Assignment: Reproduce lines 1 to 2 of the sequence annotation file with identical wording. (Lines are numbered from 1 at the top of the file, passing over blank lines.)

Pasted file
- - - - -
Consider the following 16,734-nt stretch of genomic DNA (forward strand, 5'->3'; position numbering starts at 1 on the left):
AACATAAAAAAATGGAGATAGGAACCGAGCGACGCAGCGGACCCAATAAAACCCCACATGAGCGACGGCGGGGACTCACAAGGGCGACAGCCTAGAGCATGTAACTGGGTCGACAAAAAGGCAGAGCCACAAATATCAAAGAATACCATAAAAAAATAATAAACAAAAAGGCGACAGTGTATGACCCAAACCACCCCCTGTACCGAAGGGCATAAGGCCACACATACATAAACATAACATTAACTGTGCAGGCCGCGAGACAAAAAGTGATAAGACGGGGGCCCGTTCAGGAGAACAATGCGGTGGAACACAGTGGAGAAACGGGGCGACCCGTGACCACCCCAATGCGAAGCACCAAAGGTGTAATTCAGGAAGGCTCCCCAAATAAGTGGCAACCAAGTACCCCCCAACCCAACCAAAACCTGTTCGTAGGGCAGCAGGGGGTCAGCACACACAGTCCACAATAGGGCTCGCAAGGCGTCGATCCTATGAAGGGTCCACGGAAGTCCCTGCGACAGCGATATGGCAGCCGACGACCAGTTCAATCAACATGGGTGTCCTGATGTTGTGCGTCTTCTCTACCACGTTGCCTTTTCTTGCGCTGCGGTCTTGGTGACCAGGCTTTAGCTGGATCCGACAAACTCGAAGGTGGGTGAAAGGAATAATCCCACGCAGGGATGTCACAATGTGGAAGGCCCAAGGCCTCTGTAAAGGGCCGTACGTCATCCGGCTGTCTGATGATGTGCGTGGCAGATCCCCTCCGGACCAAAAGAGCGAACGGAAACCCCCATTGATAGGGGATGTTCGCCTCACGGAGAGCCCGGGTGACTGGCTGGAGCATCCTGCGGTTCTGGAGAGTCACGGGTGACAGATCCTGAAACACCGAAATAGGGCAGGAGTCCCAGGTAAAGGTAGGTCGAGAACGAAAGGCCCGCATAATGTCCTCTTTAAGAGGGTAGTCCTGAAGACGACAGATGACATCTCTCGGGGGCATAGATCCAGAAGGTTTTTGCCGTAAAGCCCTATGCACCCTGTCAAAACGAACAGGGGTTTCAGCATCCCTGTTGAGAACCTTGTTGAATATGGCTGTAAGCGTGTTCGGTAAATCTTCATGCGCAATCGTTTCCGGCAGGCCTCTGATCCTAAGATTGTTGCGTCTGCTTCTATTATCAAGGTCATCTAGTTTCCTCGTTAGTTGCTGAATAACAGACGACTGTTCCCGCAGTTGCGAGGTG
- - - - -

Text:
Consider the following 16,734-nt stretch of genomic DNA (forward strand, 5'->3'; position numbering starts at 1 on the left):
AACATAAAAAAATGGAGATAGGAACCGAGCGACGCAGCGGACCCAATAAAACCCCACATGAGCGACGGCGGGGACTCACAAGGGCGACAGCCTAGAGCATGTAACTGGGTCGACAAAAAGGCAGAGCCACAAATATCAAAGAATACCATAAAAAAATAATAAACAAAAAGGCGACAGTGTATGACCCAAACCACCCCCTGTACCGAAGGGCATAAGGCCACACATACATAAACATAACATTAACTGTGCAGGCCGCGAGACAAAAAGTGATAAGACGGGGGCCCGTTCAGGAGAACAATGCGGTGGAACACAGTGGAGAAACGGGGCGACCCGTGACCACCCCAATGCGAAGCACCAAAGGTGTAATTCAGGAAGGCTCCCCAAATAAGTGGCAACCAAGTACCCCCCAACCCAACCAAAACCTGTTCGTAGGGCAGCAGGGGGTCAGCACACACAGTCCACAATAGGGCTCGCAAGGCGTCGATCCTATGAAGGGTCCACGGAAGTCCCTGCGACAGCGATATGGCAGCCGACGACCAGTTCAATCAACATGGGTGTCCTGATGTTGTGCGTCTTCTCTACCACGTTGCCTTTTCTTGCGCTGCGGTCTTGGTGACCAGGCTTTAGCTGGATCCGACAAACTCGAAGGTGGGTGAAAGGAATAATCCCACGCAGGGATGTCACAATGTGGAAGGCCCAAGGCCTCTGTAAAGGGCCGTACGTCATCCGGCTGTCTGATGATGTGCGTGGCAGATCCCCTCCGGACCAAAAGAGCGAACGGAAACCCCCATTGATAGGGGATGTTCGCCTCACGGAGAGCCCGGGTGACTGGCTGGAGCATCCTGCGGTTCTGGAGAGTCACGGGTGACAGATCCTGAAACACCGAAATAGGGCAGGAGTCCCAGGTAAAGGTAGGTCGAGAACGAAAGGCCCGCATAATGTCCTCTTTAAGAGGGTAGTCCTGAAGACGACAGATGACATCTCTCGGGGGCATAGATCCAGAAGGTTTTTGCCGTAAAGCCCTATGCACCCTGTCAAAACGAACAGGGGTTTCAGCATCCCTGTTGAGAACCTTGTTGAATATGGCTGTAAGCGTGTTCGGTAAATCTTCATGCGCAATCGTTTCCGGCAGGCCTCTGATCCTAAGATTGTTGCGTCTGCTTCTATTATCAAGGTCATCTAGTTTCCTCGTTAGTTGCTGAATAACAGACGACTGTTCCCGCAGTTGCGAGGTG